That’s especially true when institutions—even churches—sometimes further the abuse of victims (or those who seek to help them) by gaslighting them, as though their reaction to the abuse—not the abuse itself—is the problem. Sometimes that happens when a person critiques the particular way the victim brought forward the complaint, or searches for other issues to pin on the victim.

In a church or ministry situation, this is especially perilous. When a person has been taught to see the church as “home” and as “family,” they sometimes start to question whether the red flags they have seen are real. When they are charged with sacrificing the “unity” of the ministry, they sometimes start to believe the rhetoric that they—not the problem itself—are the issue. Any institution can bully and intimidate a whistleblower—but no institution can do so with more claimed power than one that says, “If you do this, you’re walking away from Jesus.”

Just as a child with a parent, some people cannot bear to think that a church, ministry, or denomination—especially those that introduced them to Jesus—could be fraudulent. Some part of them might begin to think, “Maybe what they told me about Jesus and about the gospel might be fraudulent too.” And so they sometimes start to look for other possible explanations—ones that will pin the blame on themselves, rather than on those who are making things wrong.

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Often, these people cannot even imagine themselves apart from their church, ministry, or denomination, so enmeshed is their identity with it. As neurologists and psychologists have shown, the experience of exile from a tribe is often experienced in the same way as physical pain.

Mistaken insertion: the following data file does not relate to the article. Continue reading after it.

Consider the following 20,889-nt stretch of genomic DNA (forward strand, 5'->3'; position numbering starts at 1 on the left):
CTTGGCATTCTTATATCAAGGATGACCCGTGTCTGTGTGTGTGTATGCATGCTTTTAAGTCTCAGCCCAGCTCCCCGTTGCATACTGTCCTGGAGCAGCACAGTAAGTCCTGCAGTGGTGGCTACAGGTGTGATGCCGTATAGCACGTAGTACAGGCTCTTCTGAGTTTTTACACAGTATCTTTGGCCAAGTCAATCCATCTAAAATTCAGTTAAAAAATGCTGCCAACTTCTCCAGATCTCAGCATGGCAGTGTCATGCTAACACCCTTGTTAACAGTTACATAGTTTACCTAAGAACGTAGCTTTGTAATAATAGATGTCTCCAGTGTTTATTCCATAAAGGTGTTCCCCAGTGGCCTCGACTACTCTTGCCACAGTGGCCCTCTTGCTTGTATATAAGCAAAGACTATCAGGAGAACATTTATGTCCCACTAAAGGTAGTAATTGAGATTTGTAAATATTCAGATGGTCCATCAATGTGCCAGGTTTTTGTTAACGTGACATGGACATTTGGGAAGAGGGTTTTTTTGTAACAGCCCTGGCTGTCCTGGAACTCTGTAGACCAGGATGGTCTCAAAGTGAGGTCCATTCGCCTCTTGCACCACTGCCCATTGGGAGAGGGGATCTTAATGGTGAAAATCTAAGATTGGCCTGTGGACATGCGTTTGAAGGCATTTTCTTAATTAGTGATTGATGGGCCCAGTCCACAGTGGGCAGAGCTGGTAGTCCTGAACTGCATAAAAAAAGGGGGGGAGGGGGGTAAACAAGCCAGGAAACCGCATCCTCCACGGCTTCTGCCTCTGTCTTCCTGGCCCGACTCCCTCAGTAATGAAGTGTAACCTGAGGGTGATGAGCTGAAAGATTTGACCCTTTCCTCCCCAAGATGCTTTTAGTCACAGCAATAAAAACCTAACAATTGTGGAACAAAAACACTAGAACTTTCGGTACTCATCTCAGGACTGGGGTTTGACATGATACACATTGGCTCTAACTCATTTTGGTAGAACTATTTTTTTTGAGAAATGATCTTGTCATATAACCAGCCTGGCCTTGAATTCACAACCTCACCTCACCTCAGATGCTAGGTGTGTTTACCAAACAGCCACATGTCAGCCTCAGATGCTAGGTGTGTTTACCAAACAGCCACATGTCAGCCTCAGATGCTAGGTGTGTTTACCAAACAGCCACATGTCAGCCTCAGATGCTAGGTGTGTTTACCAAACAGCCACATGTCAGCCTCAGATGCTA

The rationalizations, then, can be easy to believe: “The mission is too important for me to spend time dwelling on my intuitions telling me something’s not right”; or, “No one else seems to see this, so I must be the crazy one”; or, “If I’m gone, I’ll be replaced by someone much worse, and I can do more from the inside.” As we’ve seen time and time again, those lines of thinking end in disaster.

Even then, sometimes the counsel of outside friends is just as second-guessed as one’s own doubts. And sometimes it takes a breaking point to see that leaving is necessary. For some, as with Malhotra, that is when the evidence emerges—that one’s intuitions were right after all.

When I was in a toxic and spiritually abusive environment, I found myself coming out of years of second-guessing and finding ways to blame myself for what I was experiencing. It happened while reading a children’s book to my son. I read the final statement at the end of Mo Willems’s Goldilocks and the Three Dinosaurs: “If you find yourself in the wrong story, leave.” I put away the book and realized, “I’m in the wrong story.”

The scandals and frauds, deceptions and abuses within the church are the responsibility of all of us who belong to it. We have to take many steps—from creating accountability structures to training people how to identify problems to teaching leaders how to care for those harmed by them. We must insist on protections for whistleblowers. But we also should take steps—long before problems emerge—to train people to see the vision of the church Jesus has given us, where accountability is not sacrificed for unity and integrity is not sacrificed for mission.

As early as Sunday school, we should start helping people tell the difference between loyalty to Christ and loyalty to some who would claim his name. We should expend resources teaching them how to know when they are manipulated into blaming themselves and when they should step forward to say, “Something is wrong here.”

And we need to teach people that the story of Jesus does not harm the vulnerable. So if you find yourself in the wrong story, you can always leave.

Russell Moore leads the Public Theology Project at Christianity Today.